Those that read my scribbling about the game of rugby will be aware of my ongoing concerns that our game has become increasingly boring as the legislators and referees have sought to sanitize the game, and also effectively neutralize any area of the game they deem dangerous. Some of the recent law changes and law trials that have commenced certainly address some of those concerns, but sometimes do not seem to go far enough.

I particularly like the fact that the constant harassment bordering on an off-side infringement by opposing scrumhalves at the base of the scrum has been eradicated. This is a truly positive move that encourages a return to some of those 8/9 combination moves, especially with number 8’s being given that extra second to pick up and launch attacks off the base of the scrum.

I am looking forward to the implementation of the new ruck law that will allow players to contest the ball from all angles, as long as they are behind the off-side line through the ball, the referees’ inconsistent interpretations of “side entry” is forthwith removed from the game. This change also sees a welcome change to the off-side line for players not involved in the ruck; they will need to be one meter back from the last feet, giving more room and time to launch attacks from the ruck and stopping the infuriating loitering beyond the ball; it also stops the deliberate act of taking defenders out on the fringes and gets rid of the clutter of players around the ruck that are currently a form of legalized obstruction.

The maul remains a bone of contention. The change that sees the ball having to be physically moved backwards rather than the player backing with the ball in hand is a very small improvement, it prevents the maul being stacked from the side, already a misapplication of the “side entry” issue, completely sealing off the ball carrier from defenders. However, the real issue has not been addressed. The maul remains a muddle of legalized obstruction with the defenders having very little chance of getting to the ball or ball carrier.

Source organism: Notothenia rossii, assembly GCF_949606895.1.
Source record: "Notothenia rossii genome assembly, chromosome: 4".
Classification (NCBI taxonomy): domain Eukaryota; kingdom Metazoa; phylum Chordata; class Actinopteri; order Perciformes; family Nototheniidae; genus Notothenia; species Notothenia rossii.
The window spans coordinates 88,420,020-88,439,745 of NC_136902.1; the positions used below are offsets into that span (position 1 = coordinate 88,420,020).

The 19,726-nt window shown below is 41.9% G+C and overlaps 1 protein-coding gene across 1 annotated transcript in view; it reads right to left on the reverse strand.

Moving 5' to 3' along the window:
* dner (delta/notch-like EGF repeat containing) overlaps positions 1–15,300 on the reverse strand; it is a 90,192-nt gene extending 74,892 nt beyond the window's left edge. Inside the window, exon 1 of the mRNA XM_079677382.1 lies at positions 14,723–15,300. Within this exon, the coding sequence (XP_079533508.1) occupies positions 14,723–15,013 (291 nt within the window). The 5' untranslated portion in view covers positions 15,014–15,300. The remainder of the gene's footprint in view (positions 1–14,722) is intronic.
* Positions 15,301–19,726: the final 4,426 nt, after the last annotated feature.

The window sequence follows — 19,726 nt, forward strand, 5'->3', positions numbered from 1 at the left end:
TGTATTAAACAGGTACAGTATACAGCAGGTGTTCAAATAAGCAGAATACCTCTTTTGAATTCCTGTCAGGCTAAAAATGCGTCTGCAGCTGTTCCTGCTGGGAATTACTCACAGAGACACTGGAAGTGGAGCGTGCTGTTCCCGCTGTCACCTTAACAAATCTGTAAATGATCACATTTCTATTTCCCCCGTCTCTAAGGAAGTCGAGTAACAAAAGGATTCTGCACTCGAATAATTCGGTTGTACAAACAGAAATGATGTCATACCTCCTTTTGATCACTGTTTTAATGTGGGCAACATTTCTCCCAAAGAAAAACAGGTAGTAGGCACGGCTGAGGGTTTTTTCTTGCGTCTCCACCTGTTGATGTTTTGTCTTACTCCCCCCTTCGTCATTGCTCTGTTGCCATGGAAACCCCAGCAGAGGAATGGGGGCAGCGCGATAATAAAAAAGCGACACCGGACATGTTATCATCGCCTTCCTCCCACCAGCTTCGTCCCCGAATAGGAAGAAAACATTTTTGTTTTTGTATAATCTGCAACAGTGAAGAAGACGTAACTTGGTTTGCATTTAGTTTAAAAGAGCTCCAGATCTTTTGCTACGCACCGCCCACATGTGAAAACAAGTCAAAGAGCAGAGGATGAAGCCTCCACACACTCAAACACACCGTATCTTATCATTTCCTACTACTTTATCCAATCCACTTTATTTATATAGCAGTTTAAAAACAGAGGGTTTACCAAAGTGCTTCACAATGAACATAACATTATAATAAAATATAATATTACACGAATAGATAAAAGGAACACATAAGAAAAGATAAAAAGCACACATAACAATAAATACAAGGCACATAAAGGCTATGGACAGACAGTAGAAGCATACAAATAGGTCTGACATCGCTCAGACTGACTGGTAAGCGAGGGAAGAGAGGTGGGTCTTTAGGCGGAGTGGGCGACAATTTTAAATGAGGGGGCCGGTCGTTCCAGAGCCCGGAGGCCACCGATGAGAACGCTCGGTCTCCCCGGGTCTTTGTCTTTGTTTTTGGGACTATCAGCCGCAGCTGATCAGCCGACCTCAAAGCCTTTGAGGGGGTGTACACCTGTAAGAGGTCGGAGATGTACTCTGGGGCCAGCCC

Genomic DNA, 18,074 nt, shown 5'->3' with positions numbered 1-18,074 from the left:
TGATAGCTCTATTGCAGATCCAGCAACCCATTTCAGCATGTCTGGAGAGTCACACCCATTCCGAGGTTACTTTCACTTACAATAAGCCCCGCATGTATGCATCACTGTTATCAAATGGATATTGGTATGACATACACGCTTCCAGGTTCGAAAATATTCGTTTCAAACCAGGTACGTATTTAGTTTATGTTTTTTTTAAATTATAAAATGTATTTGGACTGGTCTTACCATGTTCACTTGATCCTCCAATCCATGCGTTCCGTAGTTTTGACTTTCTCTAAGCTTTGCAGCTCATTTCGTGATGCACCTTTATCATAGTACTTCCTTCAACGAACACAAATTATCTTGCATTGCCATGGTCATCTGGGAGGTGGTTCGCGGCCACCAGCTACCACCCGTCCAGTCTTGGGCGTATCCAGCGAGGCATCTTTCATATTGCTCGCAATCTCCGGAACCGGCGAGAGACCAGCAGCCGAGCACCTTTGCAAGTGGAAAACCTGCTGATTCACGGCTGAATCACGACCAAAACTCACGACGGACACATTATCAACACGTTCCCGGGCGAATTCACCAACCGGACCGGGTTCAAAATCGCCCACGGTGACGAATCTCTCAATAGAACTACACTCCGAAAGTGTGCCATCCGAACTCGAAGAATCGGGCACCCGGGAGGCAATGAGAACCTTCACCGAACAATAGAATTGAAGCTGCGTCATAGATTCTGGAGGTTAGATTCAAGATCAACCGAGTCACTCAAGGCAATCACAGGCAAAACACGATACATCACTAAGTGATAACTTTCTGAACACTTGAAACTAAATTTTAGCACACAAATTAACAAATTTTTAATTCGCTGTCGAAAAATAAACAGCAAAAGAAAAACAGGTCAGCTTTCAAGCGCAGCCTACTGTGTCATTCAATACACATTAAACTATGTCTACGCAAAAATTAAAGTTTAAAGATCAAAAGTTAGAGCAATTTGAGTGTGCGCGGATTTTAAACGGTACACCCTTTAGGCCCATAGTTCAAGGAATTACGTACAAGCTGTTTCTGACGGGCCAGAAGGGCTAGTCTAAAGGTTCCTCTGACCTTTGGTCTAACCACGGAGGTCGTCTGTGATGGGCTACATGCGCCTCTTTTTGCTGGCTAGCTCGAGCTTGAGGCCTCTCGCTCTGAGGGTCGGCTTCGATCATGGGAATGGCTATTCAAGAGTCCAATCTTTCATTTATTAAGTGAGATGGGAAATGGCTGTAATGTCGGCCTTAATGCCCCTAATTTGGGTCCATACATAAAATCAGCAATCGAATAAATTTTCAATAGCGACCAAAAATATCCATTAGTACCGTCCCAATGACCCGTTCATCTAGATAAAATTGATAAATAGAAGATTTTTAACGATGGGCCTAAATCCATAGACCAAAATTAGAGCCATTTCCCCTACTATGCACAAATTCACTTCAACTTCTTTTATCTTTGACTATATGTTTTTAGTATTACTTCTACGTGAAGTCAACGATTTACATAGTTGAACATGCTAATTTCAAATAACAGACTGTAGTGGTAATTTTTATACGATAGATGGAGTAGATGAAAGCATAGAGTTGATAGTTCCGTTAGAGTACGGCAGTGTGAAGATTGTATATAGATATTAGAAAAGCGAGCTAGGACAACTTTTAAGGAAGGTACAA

After some resistance to the new bonus point system I have come to the conclusion that it is a good thing. Much like Baked Camembert or Moules Marinières or perhaps Soupe à L’oignon this is something the French have got spot on. Score three more tries than your opponent and you have the bonus point. This encourages teams to outscore their opponents with tries, rather than relying on kicks to edge a close game. It also encourages the defending team to fight back and attempt to deny their opponents that vital bonus point. Sitting back and defending a lead once a bonus point is in the bank is no longer an option! Viva l’attaque!!

Speaking of boring rugby, I have to briefly shift our focus to the Six Nations competition up north. After all the talk about “learning” from the southern hemisphere countries and adopting the “southern style” of play, the 2016 Six Nations is a dreary repetition of the same old boring northern rugby of years past.

Yes, it is competitive. But only because the standards are consistently low across all the participating nations. 3rd league rugby is also competitive, with concomitantly lower standards.

European Rugby has gone backwards since the 2015 World Cup. Think on this – the Super Rugby opening weekend produced an average of 6 tries per match. The Six Nations managed just 3.

There is a singular lack of ball skills and running skills in European rugby. There is a lack of vision. Players do not see, much less seize opportunities; support runners are simply ignored; passes are fumbled or drift wide of the intended receiver; and then it all deteriorates into a grinding mess.

To quote a friend of mine: “I am not enjoying!!”